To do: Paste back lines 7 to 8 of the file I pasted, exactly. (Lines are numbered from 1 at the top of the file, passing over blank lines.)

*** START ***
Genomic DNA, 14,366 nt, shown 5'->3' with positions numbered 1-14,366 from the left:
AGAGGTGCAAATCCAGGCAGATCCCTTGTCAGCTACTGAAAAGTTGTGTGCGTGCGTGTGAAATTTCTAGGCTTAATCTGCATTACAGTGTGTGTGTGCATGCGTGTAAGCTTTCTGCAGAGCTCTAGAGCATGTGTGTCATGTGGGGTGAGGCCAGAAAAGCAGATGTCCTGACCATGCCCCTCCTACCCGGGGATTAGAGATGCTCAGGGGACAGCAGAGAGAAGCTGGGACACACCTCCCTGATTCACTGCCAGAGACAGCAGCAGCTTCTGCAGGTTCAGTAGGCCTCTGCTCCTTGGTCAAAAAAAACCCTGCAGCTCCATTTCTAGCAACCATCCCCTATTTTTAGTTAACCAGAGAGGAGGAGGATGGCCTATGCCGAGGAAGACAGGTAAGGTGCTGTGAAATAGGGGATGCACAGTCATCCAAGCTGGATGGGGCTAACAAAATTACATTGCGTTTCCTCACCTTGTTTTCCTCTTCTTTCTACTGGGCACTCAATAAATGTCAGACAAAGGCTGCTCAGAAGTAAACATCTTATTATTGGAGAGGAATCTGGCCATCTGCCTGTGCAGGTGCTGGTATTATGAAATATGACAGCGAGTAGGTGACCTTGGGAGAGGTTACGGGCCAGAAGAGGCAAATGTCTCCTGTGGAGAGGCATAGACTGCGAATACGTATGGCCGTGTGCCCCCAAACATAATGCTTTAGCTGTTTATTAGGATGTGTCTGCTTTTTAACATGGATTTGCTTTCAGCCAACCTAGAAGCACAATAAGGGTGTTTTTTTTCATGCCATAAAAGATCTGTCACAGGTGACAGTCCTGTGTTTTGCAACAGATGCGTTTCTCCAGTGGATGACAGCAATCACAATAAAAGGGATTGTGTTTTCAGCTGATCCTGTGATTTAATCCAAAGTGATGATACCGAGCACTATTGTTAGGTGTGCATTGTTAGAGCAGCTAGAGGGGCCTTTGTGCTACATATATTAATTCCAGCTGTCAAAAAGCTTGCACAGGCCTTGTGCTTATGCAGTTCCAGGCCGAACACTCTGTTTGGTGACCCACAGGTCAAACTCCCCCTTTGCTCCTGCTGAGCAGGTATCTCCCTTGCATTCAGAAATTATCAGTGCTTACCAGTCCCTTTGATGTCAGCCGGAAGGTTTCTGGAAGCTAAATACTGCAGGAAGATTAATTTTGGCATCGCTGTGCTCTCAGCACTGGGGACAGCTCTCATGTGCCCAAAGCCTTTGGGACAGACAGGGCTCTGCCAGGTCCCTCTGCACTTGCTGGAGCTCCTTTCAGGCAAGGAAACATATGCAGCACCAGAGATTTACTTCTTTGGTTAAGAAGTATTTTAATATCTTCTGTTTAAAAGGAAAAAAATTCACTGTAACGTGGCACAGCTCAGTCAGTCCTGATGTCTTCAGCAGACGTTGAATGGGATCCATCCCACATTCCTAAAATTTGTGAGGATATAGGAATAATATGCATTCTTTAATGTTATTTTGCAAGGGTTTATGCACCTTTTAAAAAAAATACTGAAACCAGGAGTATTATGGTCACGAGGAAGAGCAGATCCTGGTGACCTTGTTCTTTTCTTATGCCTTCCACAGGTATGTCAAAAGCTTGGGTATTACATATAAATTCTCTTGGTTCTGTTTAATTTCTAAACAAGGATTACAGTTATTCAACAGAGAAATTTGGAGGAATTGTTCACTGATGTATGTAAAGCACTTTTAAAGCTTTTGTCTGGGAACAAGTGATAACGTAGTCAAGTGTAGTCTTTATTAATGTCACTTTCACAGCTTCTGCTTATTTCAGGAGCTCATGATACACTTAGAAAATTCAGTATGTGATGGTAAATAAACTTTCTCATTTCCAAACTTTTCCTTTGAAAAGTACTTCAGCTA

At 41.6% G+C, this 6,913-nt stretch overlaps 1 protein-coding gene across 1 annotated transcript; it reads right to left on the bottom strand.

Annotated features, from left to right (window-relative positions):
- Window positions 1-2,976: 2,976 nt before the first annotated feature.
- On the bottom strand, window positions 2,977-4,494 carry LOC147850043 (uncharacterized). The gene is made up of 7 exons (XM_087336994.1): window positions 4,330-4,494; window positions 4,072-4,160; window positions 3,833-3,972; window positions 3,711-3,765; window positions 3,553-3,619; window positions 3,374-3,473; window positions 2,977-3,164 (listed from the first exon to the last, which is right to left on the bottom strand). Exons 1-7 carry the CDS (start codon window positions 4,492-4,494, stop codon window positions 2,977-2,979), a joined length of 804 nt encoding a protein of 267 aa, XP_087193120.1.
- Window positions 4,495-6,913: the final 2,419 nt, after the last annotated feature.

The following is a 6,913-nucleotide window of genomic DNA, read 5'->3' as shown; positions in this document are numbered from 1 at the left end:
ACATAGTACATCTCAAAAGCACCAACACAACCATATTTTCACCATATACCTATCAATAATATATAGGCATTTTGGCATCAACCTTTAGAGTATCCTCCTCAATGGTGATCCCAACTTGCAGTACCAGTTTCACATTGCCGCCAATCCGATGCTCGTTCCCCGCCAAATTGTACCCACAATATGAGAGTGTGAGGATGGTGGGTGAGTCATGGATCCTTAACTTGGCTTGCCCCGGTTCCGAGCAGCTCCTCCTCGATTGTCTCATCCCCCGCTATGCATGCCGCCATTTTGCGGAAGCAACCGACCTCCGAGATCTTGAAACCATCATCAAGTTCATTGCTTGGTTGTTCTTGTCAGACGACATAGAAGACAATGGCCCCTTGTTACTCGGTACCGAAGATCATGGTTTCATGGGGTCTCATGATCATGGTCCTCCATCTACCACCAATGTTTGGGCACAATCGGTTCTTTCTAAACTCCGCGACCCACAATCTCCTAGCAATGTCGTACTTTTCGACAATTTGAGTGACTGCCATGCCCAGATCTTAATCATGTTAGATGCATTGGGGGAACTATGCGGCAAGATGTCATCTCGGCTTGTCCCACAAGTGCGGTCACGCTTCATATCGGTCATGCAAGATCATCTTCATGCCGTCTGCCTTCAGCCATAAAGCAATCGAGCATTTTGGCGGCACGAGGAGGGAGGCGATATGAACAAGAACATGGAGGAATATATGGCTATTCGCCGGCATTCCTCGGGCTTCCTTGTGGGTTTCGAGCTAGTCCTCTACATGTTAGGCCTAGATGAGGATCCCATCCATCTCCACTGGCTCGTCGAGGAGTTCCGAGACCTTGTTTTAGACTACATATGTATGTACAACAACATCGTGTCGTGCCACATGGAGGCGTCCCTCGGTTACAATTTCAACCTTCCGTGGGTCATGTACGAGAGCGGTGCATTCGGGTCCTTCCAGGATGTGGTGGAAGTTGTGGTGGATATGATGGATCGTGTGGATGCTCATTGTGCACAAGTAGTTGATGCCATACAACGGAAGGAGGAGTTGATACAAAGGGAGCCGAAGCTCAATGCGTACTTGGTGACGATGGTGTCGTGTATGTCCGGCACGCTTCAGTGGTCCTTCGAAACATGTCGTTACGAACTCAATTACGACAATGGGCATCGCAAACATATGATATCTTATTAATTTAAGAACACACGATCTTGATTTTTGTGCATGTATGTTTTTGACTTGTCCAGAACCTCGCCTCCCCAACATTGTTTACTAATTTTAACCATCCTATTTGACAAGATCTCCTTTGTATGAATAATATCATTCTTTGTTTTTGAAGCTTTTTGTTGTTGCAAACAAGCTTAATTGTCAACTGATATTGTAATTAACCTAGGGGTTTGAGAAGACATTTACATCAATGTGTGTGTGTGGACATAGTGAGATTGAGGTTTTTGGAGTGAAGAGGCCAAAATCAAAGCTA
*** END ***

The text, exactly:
- Window positions 4,495-6,913: the final 2,419 nt, after the last annotated feature.

The following is a 6,913-nucleotide window of genomic DNA, read 5'->3' as shown; positions in this document are numbered from 1 at the left end: